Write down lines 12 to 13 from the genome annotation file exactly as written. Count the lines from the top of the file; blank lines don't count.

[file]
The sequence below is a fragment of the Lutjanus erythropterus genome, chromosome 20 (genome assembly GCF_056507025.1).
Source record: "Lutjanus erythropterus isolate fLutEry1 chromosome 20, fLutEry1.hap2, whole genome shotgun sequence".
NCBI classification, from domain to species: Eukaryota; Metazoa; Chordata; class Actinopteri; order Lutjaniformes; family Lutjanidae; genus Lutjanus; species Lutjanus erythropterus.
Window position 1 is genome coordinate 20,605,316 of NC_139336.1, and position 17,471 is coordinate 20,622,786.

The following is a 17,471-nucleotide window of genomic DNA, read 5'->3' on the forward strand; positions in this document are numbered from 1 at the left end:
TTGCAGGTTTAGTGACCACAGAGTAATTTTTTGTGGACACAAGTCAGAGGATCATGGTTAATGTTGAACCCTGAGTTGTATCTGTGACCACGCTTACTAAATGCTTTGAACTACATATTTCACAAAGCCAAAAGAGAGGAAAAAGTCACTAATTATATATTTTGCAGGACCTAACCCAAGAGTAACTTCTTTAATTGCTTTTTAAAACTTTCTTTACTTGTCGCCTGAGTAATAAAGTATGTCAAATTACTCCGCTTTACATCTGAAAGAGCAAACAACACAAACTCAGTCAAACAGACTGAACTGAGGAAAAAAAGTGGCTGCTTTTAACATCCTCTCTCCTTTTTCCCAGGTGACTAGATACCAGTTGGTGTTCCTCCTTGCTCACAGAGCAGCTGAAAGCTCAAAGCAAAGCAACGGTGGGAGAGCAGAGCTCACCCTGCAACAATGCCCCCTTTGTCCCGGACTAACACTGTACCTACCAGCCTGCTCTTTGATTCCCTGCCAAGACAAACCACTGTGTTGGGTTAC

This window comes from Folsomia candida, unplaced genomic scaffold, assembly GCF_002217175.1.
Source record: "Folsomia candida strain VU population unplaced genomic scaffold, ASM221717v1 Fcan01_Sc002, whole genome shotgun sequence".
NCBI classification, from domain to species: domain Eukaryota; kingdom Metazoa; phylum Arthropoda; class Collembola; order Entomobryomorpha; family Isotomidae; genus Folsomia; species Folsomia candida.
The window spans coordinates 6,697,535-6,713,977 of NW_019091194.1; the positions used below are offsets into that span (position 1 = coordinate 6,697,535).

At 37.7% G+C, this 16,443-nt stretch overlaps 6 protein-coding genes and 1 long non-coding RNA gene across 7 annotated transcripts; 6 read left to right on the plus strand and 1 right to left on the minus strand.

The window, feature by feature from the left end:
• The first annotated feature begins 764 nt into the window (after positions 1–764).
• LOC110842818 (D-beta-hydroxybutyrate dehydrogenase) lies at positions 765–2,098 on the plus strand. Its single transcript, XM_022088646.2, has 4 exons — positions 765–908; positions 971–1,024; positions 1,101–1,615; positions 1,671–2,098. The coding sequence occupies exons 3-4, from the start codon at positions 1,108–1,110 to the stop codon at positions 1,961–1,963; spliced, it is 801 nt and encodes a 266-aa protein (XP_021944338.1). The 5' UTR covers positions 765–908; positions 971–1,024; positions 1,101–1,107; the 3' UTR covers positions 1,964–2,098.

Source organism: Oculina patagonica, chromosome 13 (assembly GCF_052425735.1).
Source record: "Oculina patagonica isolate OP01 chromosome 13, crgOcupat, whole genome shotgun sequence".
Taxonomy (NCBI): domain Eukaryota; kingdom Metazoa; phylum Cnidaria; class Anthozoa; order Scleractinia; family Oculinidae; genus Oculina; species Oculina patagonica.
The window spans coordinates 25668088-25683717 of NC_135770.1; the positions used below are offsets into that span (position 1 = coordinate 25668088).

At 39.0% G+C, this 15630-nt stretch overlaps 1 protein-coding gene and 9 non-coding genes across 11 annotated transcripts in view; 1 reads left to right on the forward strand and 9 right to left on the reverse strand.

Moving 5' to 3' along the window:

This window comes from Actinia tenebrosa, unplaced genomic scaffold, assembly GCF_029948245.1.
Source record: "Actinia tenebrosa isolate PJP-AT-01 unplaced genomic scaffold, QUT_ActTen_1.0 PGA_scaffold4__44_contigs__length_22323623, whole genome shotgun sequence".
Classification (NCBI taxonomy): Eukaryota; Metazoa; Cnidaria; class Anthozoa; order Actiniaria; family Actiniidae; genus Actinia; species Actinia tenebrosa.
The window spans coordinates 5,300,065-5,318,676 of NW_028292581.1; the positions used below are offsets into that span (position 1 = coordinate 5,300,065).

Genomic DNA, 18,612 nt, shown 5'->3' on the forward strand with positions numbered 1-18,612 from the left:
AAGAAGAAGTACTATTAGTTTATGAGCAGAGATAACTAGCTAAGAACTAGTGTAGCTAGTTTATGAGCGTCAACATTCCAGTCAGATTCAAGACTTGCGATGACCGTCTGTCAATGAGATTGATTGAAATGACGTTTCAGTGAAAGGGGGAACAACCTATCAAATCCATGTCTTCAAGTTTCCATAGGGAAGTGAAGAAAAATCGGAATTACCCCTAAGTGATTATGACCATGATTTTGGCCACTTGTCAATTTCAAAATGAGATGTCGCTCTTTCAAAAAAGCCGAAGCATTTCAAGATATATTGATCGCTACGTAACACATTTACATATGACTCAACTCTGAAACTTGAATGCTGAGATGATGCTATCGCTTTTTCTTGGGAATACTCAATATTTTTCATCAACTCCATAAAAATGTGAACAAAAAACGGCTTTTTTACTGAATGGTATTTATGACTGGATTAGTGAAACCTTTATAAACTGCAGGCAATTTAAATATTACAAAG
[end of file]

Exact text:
The window, feature by feature from the left end:
• The first annotated feature begins 764 nt into the window (after positions 1–764).